24. The PIRG board of directors has the responsibility of hiring and firing the executive director of PIRG (Tr. V, 177). The executive director is selected by the state Board of Directors after applicants are interviewed and screened by a Hiring Committee composed of members of the board (Tr. V, 179-80).
25. The executive director of PIRG is the salaried supervisor of the PIRG staff who oversees PIRG's activities on a day-to-day basis (Tr. V, 177-78). In addition to the executive director, who is a full-time employee of PIRG, there are six other full-time employees and one part-time employee of the organization who work with Rutgers students to implement PIRG policies and supervise PIRG internships (Tr. V, 183). These other employees include coordinators of PIRG activities on the constituent campuses, an administrative director, a part-time attorney and an outreach director who coordinates PIRG's relations with citizens in the community (Tr. V, 183-84). PIRG's organizational structure is detailed in Exhibit 94 (see also Tr. IX, 19-20).
26. Students active in the governance of PIRG testified that their governance activities and responsibilities have in themselves been educational, in that they learn leadership and organizational skills, group dynamics and communications skills, technical writing and public speaking (Tr. V, 186; Tr. VIII, 68-69; Tr. IX, 14). One former PIRG leader emphasized that PIRG activities helped her develop feelings about the importance of citizenship and an individual's responsibility to contribute to society (Tr. V, 187).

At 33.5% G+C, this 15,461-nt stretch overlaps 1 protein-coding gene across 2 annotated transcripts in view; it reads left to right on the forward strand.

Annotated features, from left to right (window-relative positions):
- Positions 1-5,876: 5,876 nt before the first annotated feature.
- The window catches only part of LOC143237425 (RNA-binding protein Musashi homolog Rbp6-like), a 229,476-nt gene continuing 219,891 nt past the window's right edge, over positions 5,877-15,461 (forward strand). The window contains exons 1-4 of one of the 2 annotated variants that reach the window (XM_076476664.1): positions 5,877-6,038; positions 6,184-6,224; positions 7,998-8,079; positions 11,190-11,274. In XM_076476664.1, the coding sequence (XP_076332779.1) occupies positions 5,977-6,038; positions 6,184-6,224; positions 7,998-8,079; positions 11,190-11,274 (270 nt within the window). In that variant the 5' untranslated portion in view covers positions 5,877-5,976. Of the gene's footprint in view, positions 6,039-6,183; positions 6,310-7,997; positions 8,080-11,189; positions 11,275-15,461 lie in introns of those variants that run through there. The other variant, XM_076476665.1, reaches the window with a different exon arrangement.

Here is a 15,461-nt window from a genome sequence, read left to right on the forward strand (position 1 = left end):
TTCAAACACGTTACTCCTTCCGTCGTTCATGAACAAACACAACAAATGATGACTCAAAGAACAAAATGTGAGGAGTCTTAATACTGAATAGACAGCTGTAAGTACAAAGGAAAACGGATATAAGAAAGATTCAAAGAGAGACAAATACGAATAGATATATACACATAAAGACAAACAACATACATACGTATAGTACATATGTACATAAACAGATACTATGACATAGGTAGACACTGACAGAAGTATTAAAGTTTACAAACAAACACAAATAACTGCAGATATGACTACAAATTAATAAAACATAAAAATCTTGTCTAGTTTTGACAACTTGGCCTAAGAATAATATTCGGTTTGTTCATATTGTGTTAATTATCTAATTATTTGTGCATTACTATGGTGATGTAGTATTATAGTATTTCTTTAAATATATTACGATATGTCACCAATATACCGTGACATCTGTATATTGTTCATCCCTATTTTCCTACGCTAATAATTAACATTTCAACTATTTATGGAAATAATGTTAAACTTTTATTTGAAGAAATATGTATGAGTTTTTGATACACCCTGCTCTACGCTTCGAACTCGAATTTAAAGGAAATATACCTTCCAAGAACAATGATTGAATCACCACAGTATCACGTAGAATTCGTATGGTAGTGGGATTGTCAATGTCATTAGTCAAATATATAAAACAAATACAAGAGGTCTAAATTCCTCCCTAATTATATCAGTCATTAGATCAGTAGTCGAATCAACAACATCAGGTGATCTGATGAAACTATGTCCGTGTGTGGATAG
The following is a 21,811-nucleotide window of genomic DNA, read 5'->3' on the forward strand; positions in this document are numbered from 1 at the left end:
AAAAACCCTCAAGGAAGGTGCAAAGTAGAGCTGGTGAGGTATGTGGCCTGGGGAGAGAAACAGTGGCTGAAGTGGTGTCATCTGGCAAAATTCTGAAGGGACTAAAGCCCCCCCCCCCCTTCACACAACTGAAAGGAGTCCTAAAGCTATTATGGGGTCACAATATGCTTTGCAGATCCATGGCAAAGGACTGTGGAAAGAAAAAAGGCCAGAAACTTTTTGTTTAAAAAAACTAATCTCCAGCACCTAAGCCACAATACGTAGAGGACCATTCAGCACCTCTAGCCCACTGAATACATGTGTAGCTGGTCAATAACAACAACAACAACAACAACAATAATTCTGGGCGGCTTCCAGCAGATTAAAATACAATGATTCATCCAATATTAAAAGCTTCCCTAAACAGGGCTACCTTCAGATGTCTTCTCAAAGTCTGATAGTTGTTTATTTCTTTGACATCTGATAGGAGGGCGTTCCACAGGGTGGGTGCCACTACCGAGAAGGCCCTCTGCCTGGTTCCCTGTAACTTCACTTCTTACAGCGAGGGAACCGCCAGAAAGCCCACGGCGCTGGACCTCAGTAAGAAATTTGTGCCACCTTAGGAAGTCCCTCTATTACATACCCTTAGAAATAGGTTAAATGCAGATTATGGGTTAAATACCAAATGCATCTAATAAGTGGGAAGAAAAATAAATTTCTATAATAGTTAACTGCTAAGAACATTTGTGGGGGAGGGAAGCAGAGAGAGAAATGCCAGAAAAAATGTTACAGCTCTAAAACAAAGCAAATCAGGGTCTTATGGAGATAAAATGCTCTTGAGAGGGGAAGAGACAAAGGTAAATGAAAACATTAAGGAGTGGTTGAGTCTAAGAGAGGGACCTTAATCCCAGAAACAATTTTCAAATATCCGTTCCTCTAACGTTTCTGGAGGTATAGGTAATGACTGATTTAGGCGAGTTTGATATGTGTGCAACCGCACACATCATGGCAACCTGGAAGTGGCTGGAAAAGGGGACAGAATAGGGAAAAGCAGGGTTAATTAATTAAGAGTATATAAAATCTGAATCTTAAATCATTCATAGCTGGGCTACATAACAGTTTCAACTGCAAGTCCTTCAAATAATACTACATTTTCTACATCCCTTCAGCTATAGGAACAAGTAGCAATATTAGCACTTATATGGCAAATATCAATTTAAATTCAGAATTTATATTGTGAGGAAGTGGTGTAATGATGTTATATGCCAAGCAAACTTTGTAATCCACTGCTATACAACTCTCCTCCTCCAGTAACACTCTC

27. The paid staff of PIRG advise the students and assist in the development and execution of PIRG projects, but exercise no vote on the PIRG boards of directors (Tr. V, 168-74; Tr. IX, 18, 25).
28. For several years of its existence, ending in July 1981, PIRG employed a legislative director to lobby in support of positions taken by the PIRG state Board of Directors (Tr. IX, 21, 44). PIRG does not currently employ a legislative director (Tr. IX, 21).